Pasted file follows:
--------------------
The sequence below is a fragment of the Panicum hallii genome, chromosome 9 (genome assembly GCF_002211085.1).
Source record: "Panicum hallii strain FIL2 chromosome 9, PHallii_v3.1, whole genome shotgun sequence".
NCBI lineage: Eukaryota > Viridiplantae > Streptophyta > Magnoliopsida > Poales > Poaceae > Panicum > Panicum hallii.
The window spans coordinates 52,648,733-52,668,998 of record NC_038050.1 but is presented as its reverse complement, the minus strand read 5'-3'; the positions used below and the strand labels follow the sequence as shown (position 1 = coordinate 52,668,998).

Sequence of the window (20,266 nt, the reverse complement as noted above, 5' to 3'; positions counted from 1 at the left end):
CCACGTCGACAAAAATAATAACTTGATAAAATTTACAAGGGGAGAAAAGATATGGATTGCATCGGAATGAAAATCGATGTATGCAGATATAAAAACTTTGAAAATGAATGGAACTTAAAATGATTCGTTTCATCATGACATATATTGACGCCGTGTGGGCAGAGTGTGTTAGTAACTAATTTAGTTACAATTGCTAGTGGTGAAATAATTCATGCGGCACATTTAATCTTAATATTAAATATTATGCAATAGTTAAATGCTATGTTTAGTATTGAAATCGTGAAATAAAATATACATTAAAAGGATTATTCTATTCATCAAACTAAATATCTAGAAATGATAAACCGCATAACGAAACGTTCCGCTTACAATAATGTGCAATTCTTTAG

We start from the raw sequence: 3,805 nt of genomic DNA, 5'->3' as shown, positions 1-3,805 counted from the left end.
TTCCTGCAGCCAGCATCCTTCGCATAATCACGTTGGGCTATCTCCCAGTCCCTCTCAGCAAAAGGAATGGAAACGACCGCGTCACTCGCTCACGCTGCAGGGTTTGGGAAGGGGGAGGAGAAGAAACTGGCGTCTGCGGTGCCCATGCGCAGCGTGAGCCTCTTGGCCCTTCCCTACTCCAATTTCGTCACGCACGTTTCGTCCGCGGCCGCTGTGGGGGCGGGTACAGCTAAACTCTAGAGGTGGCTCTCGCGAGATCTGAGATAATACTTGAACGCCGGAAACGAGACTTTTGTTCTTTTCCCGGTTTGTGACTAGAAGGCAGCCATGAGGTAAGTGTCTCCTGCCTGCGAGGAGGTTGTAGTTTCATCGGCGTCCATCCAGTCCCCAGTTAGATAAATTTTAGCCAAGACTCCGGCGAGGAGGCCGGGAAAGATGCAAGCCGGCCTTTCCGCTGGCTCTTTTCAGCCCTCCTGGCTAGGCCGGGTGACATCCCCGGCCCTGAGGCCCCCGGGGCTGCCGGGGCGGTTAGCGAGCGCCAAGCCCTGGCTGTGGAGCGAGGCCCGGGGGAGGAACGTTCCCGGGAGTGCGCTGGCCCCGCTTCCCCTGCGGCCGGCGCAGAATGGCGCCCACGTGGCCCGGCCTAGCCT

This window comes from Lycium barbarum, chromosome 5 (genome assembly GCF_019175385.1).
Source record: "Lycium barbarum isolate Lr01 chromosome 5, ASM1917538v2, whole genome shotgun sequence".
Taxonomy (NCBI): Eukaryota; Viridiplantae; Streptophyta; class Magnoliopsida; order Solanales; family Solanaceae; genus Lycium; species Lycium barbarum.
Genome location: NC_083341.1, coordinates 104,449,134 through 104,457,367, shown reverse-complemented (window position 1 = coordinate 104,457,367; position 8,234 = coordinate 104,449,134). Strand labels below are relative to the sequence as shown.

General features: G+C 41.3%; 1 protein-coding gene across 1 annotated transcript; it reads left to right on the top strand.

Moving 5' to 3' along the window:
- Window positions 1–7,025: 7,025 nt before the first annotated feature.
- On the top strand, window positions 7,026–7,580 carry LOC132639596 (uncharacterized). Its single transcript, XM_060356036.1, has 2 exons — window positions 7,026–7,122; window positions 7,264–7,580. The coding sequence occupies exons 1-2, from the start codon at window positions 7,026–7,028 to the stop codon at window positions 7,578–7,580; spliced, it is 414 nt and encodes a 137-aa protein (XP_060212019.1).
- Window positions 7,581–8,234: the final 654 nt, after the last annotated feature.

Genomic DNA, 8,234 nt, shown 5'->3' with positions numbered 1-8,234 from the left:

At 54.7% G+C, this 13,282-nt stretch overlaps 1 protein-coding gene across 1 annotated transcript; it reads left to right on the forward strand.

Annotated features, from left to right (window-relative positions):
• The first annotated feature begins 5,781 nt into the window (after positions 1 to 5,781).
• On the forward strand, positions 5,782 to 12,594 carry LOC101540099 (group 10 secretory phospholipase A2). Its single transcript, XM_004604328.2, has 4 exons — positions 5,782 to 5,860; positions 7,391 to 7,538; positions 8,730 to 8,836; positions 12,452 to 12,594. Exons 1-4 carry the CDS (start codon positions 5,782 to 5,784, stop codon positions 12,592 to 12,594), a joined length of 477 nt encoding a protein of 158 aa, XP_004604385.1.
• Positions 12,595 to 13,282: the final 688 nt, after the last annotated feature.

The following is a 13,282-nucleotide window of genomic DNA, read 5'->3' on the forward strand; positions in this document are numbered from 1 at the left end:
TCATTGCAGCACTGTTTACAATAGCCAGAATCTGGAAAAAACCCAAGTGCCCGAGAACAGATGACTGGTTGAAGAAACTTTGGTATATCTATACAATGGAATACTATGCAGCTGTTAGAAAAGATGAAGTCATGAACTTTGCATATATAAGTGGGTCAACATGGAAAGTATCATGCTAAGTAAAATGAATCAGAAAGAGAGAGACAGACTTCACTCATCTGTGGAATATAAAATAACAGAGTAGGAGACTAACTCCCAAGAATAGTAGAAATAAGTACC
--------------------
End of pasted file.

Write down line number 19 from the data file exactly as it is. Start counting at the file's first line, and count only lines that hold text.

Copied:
At 54.7% G+C, this 13,282-nt stretch overlaps 1 protein-coding gene across 1 annotated transcript; it reads left to right on the forward strand.